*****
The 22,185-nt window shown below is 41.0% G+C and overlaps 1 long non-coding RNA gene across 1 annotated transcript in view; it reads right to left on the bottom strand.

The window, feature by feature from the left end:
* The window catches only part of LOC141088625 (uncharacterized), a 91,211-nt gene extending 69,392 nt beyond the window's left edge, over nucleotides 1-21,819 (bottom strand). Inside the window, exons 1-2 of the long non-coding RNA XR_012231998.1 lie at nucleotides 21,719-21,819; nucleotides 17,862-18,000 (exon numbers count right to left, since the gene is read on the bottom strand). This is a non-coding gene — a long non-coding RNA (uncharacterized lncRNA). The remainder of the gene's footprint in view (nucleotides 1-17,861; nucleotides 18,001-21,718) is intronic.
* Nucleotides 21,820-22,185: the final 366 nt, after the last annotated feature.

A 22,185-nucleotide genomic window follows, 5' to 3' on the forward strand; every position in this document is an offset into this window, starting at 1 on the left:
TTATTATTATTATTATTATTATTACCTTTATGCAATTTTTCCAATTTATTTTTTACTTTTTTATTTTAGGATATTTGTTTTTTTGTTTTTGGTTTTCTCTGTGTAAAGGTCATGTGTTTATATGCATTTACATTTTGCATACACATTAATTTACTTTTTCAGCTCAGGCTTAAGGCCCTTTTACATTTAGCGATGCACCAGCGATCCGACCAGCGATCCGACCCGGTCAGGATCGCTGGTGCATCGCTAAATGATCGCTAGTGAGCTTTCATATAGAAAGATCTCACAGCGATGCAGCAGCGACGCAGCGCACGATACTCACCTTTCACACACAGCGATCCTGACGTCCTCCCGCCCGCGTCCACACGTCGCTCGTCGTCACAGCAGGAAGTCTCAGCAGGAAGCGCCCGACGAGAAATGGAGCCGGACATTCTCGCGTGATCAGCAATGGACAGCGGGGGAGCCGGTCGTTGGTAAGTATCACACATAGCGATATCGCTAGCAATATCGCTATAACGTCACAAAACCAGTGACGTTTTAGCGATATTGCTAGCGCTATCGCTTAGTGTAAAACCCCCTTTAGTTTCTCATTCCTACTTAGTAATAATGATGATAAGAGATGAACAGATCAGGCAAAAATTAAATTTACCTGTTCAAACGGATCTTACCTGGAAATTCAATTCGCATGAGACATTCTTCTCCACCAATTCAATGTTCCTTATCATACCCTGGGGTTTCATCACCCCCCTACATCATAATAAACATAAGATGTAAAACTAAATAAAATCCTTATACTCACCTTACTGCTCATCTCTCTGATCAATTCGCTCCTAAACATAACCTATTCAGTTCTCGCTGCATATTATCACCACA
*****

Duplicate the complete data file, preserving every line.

The 22,185-nt window shown below is 41.0% G+C and overlaps 1 long non-coding RNA gene across 1 annotated transcript in view; it reads right to left on the bottom strand.

The window, feature by feature from the left end:
* The window catches only part of LOC141088625 (uncharacterized), a 91,211-nt gene extending 69,392 nt beyond the window's left edge, over nucleotides 1-21,819 (bottom strand). Inside the window, exons 1-2 of the long non-coding RNA XR_012231998.1 lie at nucleotides 21,719-21,819; nucleotides 17,862-18,000 (exon numbers count right to left, since the gene is read on the bottom strand). This is a non-coding gene — a long non-coding RNA (uncharacterized lncRNA). The remainder of the gene's footprint in view (nucleotides 1-17,861; nucleotides 18,001-21,718) is intronic.
* Nucleotides 21,820-22,185: the final 366 nt, after the last annotated feature.

A 22,185-nucleotide genomic window follows, 5' to 3' on the forward strand; every position in this document is an offset into this window, starting at 1 on the left:
TTATTATTATTATTATTATTATTACCTTTATGCAATTTTTCCAATTTATTTTTTACTTTTTTATTTTAGGATATTTGTTTTTTTGTTTTTGGTTTTCTCTGTGTAAAGGTCATGTGTTTATATGCATTTACATTTTGCATACACATTAATTTACTTTTTCAGCTCAGGCTTAAGGCCCTTTTACATTTAGCGATGCACCAGCGATCCGACCAGCGATCCGACCCGGTCAGGATCGCTGGTGCATCGCTAAATGATCGCTAGTGAGCTTTCATATAGAAAGATCTCACAGCGATGCAGCAGCGACGCAGCGCACGATACTCACCTTTCACACACAGCGATCCTGACGTCCTCCCGCCCGCGTCCACACGTCGCTCGTCGTCACAGCAGGAAGTCTCAGCAGGAAGCGCCCGACGAGAAATGGAGCCGGACATTCTCGCGTGATCAGCAATGGACAGCGGGGGAGCCGGTCGTTGGTAAGTATCACACATAGCGATATCGCTAGCAATATCGCTATAACGTCACAAAACCAGTGACGTTTTAGCGATATTGCTAGCGCTATCGCTTAGTGTAAAACCCCCTTTAGTTTCTCATTCCTACTTAGTAATAATGATGATAAGAGATGAACAGATCAGGCAAAAATTAAATTTACCTGTTCAAACGGATCTTACCTGGAAATTCAATTCGCATGAGACATTCTTCTCCACCAATTCAATGTTCCTTATCATACCCTGGGGTTTCATCACCCCCCTACATCATAATAAACATAAGATGTAAAACTAAATAAAATCCTTATACTCACCTTACTGCTCATCTCTCTGATCAATTCGCTCCTAAACATAACCTATTCAGTTCTCGCTGCATATTATCACCACA